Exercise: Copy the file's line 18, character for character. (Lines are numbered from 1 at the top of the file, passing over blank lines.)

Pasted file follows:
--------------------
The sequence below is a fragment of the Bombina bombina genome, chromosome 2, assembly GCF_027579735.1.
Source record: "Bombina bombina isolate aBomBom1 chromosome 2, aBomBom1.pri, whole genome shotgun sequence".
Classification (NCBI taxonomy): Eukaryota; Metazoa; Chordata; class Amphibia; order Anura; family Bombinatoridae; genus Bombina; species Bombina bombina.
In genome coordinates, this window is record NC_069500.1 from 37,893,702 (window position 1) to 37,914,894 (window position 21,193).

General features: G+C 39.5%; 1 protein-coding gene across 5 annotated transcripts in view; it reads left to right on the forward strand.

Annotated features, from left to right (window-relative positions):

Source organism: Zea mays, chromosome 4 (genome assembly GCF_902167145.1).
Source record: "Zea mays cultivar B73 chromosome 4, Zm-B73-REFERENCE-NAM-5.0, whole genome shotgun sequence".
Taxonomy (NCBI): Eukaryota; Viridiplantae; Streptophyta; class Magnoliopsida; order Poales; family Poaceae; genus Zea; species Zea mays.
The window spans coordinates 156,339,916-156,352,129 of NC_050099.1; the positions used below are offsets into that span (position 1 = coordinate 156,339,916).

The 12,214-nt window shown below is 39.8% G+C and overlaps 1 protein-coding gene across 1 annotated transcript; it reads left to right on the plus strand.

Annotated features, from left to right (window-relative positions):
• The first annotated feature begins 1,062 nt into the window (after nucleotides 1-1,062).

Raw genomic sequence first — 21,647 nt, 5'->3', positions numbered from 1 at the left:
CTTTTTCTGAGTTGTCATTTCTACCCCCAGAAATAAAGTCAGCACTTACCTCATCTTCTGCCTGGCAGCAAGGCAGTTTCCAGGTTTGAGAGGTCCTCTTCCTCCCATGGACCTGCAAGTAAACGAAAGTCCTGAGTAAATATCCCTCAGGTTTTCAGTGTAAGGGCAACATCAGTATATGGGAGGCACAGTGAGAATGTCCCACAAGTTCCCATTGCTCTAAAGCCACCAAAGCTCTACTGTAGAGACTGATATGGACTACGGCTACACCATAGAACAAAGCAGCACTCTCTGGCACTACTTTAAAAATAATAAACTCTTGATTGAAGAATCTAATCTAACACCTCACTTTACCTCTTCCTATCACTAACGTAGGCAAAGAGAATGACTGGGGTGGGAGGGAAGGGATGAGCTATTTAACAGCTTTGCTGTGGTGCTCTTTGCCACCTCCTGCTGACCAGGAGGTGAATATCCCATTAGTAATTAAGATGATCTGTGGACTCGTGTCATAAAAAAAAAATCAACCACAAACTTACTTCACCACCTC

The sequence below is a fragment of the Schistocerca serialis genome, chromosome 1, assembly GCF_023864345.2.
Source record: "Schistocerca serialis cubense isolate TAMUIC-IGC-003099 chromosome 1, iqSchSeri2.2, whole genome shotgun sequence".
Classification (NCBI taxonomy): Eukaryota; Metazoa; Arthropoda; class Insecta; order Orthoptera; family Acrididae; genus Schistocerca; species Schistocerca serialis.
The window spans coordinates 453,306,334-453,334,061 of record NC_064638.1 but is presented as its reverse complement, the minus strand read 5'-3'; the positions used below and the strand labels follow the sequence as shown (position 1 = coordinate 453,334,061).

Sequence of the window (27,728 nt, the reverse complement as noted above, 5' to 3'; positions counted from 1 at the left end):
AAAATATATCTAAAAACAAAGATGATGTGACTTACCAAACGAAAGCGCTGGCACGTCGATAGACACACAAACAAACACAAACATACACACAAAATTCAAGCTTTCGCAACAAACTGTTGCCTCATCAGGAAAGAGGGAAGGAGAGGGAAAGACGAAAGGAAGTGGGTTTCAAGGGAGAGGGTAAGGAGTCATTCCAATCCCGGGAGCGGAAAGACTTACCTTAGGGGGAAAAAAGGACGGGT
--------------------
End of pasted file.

Classification (NCBI taxonomy): Eukaryota; Metazoa; Arthropoda; class Insecta; order Orthoptera; family Acrididae; genus Schistocerca; species Schistocerca serialis.